Over the past few years, The Black Hoof has been one of Canada’s most celebrated restaurants. Located a hop, skip and a jump from Toronto’s Trinity Bellwoods Park on Dundas West, this snout to tail inspired kitchen has impressed celebrity chefs Anthony Bordain and Gordon Ramsy as well as thousands of culinary tourists and local food fans.
Now that I have lived in Toronto for over three years and profiled almost 500 restaurants here to date, it often shocks people when I have to sheepishly note that I’ve never stepped into the cities most iconic culinary juggernaut and enjoyed Jen Agg’s signature experience. I’ve received a wide range of follow up commentary: from food critics that actually scold me to local Hoof fans that eagerly encourage me to run it to the top of my to do list. For many of the Toronto food elite you aren’t really a serious commentator on the local culinary scene unless you have dined at The Black Hoof. The comparison is on par with, “you went to South Korea and never tried kimchee?!” I got so used to this shock and awe conversation around my Black Hoof virginity that I feel in many ways I kept holding back, enjoying the dumbfounded responses.
But one only has so many hours and meals in a day…I have an excessively long “Restaurant To Do List,” which still includes Sotto Sotto, Scaramouche, Splendido, Keriwa Cafe, Bymark, Ici Bistro, Auberge du Pommier, and North 44. So as no excuse is due, on reflection I think I’ve just been waiting for a special moment to present itself. My relationship with food is a very romantic one and I didn’t want to just hop in for dinner any old day to tell my story here. Like many of the above mentioned restaurants, The Black Hoof is a special spot in the city we don’t necessarily find ourselves feasting every day. And while I may be playing it a bit old school, I’m still that guy who wants to hold back on the very best and ensure dinner is served with a bit of whimsey and magic.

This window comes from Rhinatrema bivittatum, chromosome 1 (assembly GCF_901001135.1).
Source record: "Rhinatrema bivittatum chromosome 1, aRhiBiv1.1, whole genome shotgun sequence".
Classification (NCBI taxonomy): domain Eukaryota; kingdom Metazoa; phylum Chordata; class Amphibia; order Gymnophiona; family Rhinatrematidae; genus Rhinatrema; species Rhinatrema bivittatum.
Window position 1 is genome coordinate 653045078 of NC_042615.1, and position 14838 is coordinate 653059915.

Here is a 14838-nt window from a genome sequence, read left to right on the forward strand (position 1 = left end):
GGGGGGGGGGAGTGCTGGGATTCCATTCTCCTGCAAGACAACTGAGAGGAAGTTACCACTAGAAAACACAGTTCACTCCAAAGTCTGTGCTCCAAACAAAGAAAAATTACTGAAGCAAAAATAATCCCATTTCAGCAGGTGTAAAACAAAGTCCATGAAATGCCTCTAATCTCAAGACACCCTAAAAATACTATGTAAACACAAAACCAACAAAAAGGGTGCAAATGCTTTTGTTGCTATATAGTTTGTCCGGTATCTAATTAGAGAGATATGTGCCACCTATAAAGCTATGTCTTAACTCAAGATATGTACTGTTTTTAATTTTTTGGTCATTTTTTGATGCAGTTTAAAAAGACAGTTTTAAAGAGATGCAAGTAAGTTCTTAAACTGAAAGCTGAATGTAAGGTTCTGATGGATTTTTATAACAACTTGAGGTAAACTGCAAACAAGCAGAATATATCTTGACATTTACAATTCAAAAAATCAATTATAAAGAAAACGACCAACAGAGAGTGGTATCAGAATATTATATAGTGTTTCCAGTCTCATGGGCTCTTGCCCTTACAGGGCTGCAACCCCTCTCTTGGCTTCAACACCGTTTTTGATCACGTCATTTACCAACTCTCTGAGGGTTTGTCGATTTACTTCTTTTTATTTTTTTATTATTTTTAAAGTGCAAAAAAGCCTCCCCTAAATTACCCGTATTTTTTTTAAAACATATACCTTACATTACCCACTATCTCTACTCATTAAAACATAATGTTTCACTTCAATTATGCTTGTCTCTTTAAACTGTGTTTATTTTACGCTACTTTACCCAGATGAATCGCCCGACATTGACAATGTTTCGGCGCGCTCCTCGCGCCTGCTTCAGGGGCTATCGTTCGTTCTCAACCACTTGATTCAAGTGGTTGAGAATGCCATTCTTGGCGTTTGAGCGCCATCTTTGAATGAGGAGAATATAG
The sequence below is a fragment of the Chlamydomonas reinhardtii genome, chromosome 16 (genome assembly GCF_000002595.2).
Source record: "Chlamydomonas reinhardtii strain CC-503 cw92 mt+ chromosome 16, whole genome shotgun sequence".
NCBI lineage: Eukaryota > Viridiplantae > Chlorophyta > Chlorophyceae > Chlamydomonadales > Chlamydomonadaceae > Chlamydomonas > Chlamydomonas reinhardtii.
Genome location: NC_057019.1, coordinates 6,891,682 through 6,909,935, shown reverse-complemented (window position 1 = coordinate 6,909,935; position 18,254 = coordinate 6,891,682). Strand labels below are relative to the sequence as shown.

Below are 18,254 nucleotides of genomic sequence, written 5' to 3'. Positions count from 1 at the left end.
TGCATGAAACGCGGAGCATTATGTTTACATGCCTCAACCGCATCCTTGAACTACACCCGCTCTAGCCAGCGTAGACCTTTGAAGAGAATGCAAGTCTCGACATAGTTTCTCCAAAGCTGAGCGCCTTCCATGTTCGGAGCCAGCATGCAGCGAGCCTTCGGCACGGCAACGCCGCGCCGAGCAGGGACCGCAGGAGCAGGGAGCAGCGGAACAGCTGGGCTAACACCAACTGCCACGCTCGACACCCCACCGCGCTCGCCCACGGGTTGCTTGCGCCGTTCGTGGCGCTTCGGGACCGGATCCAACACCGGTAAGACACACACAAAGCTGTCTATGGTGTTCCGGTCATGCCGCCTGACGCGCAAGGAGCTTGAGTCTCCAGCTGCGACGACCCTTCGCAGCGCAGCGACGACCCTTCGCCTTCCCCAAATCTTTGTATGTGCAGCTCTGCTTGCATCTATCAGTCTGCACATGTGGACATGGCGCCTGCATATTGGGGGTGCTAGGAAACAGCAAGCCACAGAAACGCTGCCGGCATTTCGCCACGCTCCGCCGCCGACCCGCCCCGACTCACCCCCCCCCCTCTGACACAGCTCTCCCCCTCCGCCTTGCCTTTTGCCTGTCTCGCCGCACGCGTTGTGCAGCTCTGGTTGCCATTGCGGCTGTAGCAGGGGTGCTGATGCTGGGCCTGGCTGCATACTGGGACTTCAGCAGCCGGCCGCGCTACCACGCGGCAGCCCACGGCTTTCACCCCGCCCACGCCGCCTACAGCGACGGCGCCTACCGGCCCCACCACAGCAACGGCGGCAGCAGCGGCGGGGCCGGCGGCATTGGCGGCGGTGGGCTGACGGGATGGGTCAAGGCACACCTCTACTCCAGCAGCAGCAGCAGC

So on one cool evening in late April I was thrilled to finally pull back the sliding door and walk into Jen’s magical little world. The special occasion was my 28th birthday and I was being treated by my dear friends Erica and Trevor. The restaurant space is everything I imagined it to be: petite, intimate and bustling with the casual. A few wee tables are nestled by the front window overlooking the street while green vintage bar stool chairs allow cocktail aficionados a closer look at the creation of some of the cities most skilled libations. We were seated at the cusp of the dining room, overlooking their wee open kitchen where throughout the meal we heard the joyful whisper “hands please.”
Jen has employed an army of attractive, attentive and knowledge male waiters who are somewhat distracting when trying to read their chalk board menu (it’s the gay in me). Once focussed I opted to start with a Manhattan and sipped slowly while chatting with my dining companions over what items we wanted to adventure through. We started with a fantastic charcuterie board followed by The Hoof’s signature bone marrow. A fresh plate of horse tartare offered a wonderful contrast of textures and flavours. Pork Carnitas Tacos dripped down my chin after a squeeze of fresh lime and squirt of hot sauce. Our celebration of swine continued with with a delightful pork belly and cappuccio plate followed by crispy oxtail croquette and plump scallop. My most memorable 28th birthday feast concluded with a warm hazelnut polenta cake topped with rhubarb segments, blood orange curd and pollen crumble.
Special thanks to Erica and Trevor for this special treat night. To the entire team at The Black Hoof, thank you for challenging peoples notions of what we should be eating on our plates. TBH’s creative cocktails and innovative kitchen have helped put Toronto and Canada on the culinary tourism map.
10 year aged rye, antica formula, sweet vermouth, house bitters
Pork Carnitas Tacos
Pork Belly and Cappuccio
Oxtail and Scallops
Hazelnut Polenta Cake
rhubarb segments, blood orange curd, pollen crumble